Remote learning during COVID-19
2020 has forced us all to adapt and find new ways of doing things. One of the worst-hit sectors is education. School closures have impacted a whopping 94% of the world’s student population! According to the United Nations, the move to remote learning during COVID-19 has been the largest disruption to education systems in history. This has been challenging, but students and teachers have adapted to make the best of this difficult time.
Challenges of remote learning during COVID-19
Increased digital divide
The move to remote learning has meant students without access to computers and other digital resources cannot learn as much as those who do. According to OECD data, while 95% of students from Norway, Switzerland, and Austria have computer access, only 34% of Indonesians do. This is an indication that the digital divide has widened.
In Australia, even though the government has made an initiative to provide less fortunate students with digital equipment, many are still concerned the pandemic will widen the digital divide. Some countries like America have tried to address this issue by implementing half online, half offline education methods with students taking turns attending school. This helps students who are less fortunate and also reduces the chances of COVID-19 transmission.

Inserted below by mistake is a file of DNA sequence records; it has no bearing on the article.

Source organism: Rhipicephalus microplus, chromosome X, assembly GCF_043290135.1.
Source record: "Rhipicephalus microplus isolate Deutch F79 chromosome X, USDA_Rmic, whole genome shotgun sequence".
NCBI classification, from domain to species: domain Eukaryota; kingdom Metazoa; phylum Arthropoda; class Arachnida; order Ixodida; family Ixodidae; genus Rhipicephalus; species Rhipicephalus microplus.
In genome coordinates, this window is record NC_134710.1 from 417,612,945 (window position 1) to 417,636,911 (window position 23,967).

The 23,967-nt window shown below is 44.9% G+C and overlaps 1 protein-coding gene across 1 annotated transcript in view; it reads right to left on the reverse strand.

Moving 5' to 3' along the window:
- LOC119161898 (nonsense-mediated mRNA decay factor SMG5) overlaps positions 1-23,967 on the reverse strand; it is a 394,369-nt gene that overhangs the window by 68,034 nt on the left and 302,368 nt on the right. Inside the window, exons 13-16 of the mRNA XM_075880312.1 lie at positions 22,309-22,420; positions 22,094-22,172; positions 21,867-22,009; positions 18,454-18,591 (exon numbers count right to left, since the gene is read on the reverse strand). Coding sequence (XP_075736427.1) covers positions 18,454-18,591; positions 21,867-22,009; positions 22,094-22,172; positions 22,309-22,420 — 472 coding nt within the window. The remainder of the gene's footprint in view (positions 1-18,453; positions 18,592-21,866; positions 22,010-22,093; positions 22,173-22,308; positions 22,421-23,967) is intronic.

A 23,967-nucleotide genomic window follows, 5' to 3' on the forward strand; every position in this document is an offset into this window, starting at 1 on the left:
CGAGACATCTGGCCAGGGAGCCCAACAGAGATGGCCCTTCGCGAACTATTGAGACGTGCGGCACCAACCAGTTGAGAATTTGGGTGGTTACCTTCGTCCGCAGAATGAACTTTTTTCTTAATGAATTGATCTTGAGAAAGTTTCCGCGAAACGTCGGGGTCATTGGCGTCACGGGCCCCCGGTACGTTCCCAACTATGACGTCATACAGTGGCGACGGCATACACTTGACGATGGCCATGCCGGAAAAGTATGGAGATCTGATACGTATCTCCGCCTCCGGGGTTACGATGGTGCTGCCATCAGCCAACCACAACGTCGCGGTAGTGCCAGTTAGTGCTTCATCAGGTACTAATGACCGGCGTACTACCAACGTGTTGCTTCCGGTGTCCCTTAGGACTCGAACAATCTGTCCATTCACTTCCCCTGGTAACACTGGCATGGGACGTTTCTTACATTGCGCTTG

There are also more distractions with remote learning from home including screaming younger siblings, dogs barking, and noisy neighbors. It is also true that younger students tend to get distracted more easily at home and could be less focused on lessons than if they were in a school classroom with teachers’ guidance and under supervision.
Some measures suggested to help with distractions include noise-canceling headphones, listening to background music, and positioning students in front of a blank wall to to prevent distractions during study sessions. In addition, according to edutopia, short breaks can help students focus, increase their productivity, and reduce stress which all aims to minimize mental distraction.
Less social activity
The pandemic has also led to cancellation of many social elements of campus experience like co-curricular activities. Research by Universities UK found that almost 60% of students and recent graduates felt the social element of university life helped them broaden their life skills. Many are now missing out on this important aspect of education because of the crisis.
Advantages of remote learning during COVID-19
Better retention of material
Perhaps surprisingly, remote learning has seen an increase in students’ ability to retain study material. According to the World Economic Forum, learning retention has increased from 25% to 60% when participating in online lessons, compared to only 8-10% when learning in classrooms.
More student engagement
In offline learning settings, some students shy away from class interaction. With online learning, teachers have found these students are more likely to raise questions and take part in class discussions (using, for example, the poll function on Zoom). This demonstrates teachers being able to determine students’ understanding of modules which is extremely important.
Covid-19 has been extremely tough for everyone, however, students and teachers have shown incredible resilience and resourcefulness during these unprecedented times!